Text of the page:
Herbivorous pests have been known to eat each other when there is shortage of food. Some plants also influence pests by making them more predatory towards other insect species. In the study conducted by UW integrative biologist John Orrock and team, a defensive reaction in tomato plants was triggered by exposing them to methyl jasmonate (MeJA), an airborne chemical that plants release to alert others about an impending danger. When tomato plants sense meJA, they react by producing toxins that make them less nutritious to insects. Then the the tomato plants were exposed to caterpillars of a common pest, the small mottled willow moth. After eight days, the tomato plants more strongly alarmed by MeJA had lost less biomass compared with control plants or those plants that received less alarm from MeJA. This implied that the reaction was effective at protecting the tomato plants.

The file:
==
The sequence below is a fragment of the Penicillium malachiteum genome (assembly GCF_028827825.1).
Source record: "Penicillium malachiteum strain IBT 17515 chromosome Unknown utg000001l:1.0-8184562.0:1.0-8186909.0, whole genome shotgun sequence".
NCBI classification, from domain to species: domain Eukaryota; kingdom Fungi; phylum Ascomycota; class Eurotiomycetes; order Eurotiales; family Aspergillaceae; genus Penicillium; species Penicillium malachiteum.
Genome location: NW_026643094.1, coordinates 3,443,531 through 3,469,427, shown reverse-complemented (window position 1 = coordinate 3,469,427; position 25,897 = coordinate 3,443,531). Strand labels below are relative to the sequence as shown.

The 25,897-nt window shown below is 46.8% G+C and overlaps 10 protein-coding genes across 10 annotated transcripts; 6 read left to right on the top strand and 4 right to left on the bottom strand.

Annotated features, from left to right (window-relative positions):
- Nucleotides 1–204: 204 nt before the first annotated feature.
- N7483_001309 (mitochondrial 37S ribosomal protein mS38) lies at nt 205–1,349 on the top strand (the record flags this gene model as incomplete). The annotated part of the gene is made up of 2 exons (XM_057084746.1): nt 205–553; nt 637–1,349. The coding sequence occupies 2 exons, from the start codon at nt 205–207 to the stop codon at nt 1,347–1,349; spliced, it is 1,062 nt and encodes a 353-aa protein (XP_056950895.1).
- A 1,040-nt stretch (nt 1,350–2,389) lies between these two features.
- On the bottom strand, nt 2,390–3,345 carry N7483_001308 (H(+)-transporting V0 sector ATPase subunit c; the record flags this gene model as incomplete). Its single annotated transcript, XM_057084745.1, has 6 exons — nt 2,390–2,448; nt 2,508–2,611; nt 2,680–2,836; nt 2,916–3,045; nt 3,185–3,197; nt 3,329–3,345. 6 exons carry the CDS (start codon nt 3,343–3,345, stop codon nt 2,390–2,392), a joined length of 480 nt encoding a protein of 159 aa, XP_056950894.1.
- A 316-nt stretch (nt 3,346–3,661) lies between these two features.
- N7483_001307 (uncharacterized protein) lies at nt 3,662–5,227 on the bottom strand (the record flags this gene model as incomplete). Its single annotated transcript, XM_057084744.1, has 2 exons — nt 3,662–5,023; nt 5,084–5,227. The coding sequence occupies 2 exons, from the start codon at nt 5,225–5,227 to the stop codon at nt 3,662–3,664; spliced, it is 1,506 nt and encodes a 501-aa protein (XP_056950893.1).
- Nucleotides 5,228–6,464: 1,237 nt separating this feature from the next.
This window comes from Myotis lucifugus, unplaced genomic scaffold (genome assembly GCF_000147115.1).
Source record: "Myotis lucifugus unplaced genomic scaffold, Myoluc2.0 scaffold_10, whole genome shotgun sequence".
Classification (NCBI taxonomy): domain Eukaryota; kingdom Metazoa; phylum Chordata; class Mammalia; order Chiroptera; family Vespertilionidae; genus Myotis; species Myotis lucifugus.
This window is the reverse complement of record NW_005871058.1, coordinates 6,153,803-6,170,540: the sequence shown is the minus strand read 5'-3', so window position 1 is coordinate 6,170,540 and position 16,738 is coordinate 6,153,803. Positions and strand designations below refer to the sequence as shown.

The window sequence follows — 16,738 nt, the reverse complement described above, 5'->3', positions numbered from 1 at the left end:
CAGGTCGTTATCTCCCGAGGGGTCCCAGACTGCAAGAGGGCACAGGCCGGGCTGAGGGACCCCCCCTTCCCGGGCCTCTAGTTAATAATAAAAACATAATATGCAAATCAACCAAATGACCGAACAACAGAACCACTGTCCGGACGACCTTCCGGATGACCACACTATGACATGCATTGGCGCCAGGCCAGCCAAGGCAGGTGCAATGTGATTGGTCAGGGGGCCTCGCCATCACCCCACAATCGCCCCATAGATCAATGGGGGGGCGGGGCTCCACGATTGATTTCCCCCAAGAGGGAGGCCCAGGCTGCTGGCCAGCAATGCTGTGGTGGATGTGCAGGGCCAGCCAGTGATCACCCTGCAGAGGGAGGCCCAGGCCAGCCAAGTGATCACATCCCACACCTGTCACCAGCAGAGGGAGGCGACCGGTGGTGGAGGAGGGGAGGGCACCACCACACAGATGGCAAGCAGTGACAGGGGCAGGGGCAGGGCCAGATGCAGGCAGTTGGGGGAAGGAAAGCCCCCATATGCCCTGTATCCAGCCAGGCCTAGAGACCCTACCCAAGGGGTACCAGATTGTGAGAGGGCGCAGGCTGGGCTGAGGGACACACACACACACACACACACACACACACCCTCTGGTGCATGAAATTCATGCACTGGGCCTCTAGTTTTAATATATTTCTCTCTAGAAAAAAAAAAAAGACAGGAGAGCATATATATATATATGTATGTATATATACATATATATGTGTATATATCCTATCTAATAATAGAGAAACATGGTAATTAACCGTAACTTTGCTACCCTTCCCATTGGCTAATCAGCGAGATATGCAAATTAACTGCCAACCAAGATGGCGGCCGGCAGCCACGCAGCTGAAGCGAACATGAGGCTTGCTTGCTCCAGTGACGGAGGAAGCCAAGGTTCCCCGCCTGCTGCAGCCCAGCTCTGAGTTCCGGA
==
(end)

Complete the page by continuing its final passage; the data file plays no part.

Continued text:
After two days, the researchers observed that caterpillars fed with leaves from the treated plants had turned onto the dead larvae earlier, and had eaten more of them, than those fed with leaves from control plants.

Read more from Nature.

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The US government has regulated genetically modified organisms (GMOs) under the "Coordinated Framework for the Regulation of Biotechnology" (Coordinated Framework). In January 2017, the U.S. Department of Agriculture's (USDA) Animal and Plant Health Inspection Service (APHIS) published a proposed rule to revise the Agency's biotechnology regulations.

In comments submitted recently to the USDA, industry stakeholders applauded the Agency's proposed rule, but has also called out a number of proposed revisions as improperly expanding the Agency's review process in certain respects which could effectively hamstring developers before they can even begin testing products.

In a separate set of comments, the National Grain and Feed Association and other organizations representing companies that process and export grain and oilseeds, urged USDA to withdraw the proposed rule on the basis that USDA did not consult with foreign markets and international regulators in preparing the proposed rule to ensure they would approve U.S. crop traits that would be commercialized under the proposed new system.